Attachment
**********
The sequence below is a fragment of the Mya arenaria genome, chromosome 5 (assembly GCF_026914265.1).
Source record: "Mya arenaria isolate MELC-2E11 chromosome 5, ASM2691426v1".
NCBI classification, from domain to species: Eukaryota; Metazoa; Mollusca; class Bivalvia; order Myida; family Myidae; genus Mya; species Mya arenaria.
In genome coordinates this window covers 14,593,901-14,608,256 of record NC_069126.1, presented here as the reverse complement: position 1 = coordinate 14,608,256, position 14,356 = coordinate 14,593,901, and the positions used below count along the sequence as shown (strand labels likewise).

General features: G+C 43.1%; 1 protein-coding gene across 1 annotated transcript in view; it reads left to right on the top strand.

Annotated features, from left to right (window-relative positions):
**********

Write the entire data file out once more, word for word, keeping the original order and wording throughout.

The sequence below is a fragment of the Mya arenaria genome, chromosome 5 (assembly GCF_026914265.1).
Source record: "Mya arenaria isolate MELC-2E11 chromosome 5, ASM2691426v1".
NCBI classification, from domain to species: Eukaryota; Metazoa; Mollusca; class Bivalvia; order Myida; family Myidae; genus Mya; species Mya arenaria.
In genome coordinates this window covers 14,593,901-14,608,256 of record NC_069126.1, presented here as the reverse complement: position 1 = coordinate 14,608,256, position 14,356 = coordinate 14,593,901, and the positions used below count along the sequence as shown (strand labels likewise).

General features: G+C 43.1%; 1 protein-coding gene across 1 annotated transcript in view; it reads left to right on the top strand.

Annotated features, from left to right (window-relative positions):